1. First, I want us to find more ways of exposing domestic violence.  This year has seen astonishing revelations of serial domestic violence by famous people like George Carman and John Junor, exposed in courageous biographies by their children. And one of Myra Hindley’s more commendable acts was to cling to her father’s leg begging him not to hit her mother: what a trail of destruction that man contributed to!

    I am sure that if more domestic violence were in the open, then more would stop. That is why the pro-arrest policy is so right.  That is why it is wholly worthwhile giving abusers a formal police warning – known technically as a caution. Cautions are known to reduce offending. How I wish George Carman QC had been given a caution!  What thundering editorial would John Junor have given the readers of the Express the day after he had been cautioned as a violent offender? We need this business out in the open.

    Home should be a place of safety.  Violence in the home involves a shameful breach of trust.  This should cause all of us to see it as that much more serious and that much more damaging than many other forms of violence.  We have to get that message across.

  2. Secondly, we must generate a much greater awareness of the real danger that a woman is in when she decides to leave an abusive partnership. I want everyone to recognise that that is so often the moment when women are killed.  I want that awareness first and foremost amongst those who are being abused so that they lay their plans for a safe exit long before they tell their abuser that they are ending the relationship.  I want that awareness amongst parents, relatives and friends; amongst helping professions, including healthcare, legal, educational and the police – anyone who may be giving help or advice. That would prevent so much serious harm.
  3. Thirdly, I would like to get some of the best work here in the South East recognised. A high proportion of crime and disorder partnerships in the South East have domestic violence high on their priorities. Some of you will know that this year we had a regional competition for the best crime and disorder strategy (won by Portsmouth) and the best drugs plan (won by Medway).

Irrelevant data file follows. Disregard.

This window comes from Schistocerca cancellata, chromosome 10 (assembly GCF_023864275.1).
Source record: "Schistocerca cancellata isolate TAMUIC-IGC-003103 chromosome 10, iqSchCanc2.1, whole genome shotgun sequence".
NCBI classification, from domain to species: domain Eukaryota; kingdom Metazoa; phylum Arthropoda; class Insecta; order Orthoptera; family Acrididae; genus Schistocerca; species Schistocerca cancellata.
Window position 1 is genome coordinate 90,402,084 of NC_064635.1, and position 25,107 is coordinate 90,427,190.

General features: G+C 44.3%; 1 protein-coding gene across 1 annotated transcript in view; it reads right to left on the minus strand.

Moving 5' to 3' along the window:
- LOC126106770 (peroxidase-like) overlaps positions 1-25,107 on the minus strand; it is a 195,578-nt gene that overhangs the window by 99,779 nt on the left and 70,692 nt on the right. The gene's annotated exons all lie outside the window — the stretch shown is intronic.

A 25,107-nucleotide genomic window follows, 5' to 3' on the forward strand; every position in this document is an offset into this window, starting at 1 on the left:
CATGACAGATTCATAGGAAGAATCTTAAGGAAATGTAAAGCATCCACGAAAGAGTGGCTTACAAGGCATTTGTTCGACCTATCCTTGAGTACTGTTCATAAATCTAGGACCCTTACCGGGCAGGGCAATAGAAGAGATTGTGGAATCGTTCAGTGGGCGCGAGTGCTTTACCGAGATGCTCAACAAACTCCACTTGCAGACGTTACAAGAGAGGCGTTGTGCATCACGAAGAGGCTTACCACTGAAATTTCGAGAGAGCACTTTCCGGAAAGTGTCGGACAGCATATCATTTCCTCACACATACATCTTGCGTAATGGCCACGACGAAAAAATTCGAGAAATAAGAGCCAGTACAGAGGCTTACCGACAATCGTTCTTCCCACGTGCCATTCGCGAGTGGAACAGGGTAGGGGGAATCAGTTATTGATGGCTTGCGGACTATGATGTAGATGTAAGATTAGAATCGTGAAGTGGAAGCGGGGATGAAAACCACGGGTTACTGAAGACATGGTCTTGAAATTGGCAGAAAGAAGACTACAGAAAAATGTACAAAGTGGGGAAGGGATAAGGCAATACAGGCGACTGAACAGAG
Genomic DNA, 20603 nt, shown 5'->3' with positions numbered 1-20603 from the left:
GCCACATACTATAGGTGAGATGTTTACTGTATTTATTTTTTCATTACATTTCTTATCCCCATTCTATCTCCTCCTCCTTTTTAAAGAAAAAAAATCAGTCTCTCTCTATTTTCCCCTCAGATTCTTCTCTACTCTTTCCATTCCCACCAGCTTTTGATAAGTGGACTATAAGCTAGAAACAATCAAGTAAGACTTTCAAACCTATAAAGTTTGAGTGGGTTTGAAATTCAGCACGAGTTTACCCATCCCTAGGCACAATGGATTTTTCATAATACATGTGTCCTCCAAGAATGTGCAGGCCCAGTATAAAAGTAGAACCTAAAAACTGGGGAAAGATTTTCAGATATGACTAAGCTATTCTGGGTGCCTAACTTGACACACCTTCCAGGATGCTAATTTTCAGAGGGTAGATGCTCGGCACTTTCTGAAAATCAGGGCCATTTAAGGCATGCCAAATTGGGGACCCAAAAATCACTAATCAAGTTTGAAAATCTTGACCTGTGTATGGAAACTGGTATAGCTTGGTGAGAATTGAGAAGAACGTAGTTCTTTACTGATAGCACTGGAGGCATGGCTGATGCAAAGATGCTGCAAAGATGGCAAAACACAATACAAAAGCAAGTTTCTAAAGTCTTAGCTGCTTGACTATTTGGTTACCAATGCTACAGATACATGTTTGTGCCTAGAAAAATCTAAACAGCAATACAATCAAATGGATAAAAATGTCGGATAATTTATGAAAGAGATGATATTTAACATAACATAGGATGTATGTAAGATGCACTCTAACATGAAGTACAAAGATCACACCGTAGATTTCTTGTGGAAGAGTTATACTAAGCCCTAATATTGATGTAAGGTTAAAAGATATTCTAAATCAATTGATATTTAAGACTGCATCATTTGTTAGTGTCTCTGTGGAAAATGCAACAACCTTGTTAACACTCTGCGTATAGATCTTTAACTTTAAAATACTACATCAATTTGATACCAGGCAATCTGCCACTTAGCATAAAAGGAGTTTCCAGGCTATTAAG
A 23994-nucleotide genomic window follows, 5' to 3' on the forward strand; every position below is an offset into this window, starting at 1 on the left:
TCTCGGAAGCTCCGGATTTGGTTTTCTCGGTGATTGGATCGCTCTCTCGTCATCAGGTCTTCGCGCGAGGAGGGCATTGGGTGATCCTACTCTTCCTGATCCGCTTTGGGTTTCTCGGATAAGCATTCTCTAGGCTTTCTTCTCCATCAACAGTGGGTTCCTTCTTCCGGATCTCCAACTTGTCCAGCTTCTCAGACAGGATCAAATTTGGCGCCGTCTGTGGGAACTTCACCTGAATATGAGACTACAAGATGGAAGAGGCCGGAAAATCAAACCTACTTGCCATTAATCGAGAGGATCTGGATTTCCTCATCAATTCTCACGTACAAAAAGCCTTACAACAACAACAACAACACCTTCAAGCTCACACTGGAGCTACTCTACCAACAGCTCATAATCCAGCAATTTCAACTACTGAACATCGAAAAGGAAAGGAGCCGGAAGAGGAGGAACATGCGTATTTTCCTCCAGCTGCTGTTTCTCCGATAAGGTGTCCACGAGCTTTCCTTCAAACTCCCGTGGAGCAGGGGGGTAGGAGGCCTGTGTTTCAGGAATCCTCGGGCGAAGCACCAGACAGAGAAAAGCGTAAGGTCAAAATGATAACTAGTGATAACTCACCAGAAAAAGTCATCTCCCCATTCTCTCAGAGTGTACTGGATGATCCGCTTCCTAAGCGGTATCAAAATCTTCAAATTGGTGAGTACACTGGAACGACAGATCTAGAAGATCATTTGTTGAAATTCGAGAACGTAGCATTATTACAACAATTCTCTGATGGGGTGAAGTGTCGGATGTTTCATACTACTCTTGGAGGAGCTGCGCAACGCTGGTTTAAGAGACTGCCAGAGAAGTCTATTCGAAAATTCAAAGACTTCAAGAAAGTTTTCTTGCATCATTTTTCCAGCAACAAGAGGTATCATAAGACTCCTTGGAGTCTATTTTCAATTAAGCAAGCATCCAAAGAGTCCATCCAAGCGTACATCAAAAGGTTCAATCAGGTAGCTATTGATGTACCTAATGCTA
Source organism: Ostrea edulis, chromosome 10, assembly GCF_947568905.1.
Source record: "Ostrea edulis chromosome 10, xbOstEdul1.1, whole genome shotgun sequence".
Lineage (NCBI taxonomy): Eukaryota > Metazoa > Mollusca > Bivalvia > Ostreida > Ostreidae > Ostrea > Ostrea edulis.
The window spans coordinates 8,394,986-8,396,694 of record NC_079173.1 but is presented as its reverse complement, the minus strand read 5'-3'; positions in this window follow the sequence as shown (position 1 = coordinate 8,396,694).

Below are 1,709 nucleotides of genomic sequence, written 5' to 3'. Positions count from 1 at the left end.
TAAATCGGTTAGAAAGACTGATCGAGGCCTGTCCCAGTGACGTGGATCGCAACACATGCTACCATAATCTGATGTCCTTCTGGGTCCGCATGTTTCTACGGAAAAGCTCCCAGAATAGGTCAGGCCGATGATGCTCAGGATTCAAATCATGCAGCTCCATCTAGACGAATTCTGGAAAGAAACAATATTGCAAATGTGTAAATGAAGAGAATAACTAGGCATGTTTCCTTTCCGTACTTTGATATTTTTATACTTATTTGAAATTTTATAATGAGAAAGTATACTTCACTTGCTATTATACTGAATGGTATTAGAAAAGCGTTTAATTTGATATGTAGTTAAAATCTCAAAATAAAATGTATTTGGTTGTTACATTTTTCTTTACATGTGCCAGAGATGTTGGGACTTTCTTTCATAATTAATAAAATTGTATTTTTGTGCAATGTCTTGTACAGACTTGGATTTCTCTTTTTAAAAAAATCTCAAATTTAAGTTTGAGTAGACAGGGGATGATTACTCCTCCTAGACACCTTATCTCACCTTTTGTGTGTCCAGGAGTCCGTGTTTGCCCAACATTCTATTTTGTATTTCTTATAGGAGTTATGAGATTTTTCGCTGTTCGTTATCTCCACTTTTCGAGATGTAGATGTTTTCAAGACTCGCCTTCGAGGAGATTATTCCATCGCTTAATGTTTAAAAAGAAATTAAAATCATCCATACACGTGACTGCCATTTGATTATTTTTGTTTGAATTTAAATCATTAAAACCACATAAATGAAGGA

Today I am announcing that there will be a £2000 award next year to recognise and celebrate the most significant contribution to reducing domestic violence in the South East. This award can be for individuals, organisations, or public bodies.  The details are on these sheets. The closing date is 1 October 2003 – so we will be able to congratulate the winner on White Ribbon Day next year.

I come from the position that domestic violence, like all crime, can be tackled only by active co-operation and information sharing between partners across criminal justice, health, education, housing, social services and the voluntary sector.  Real co-operation.  Sometimes difficult co-operation.

The necessary goodwill and trust should exist in Sussex to make that co-operation a reality.  I can celebrate that and am delighted to be here tonight to pay tribute to it and wish you well.

Address given by Hugh Marriage OBE
Crime Reduction Director, Government Office for the South East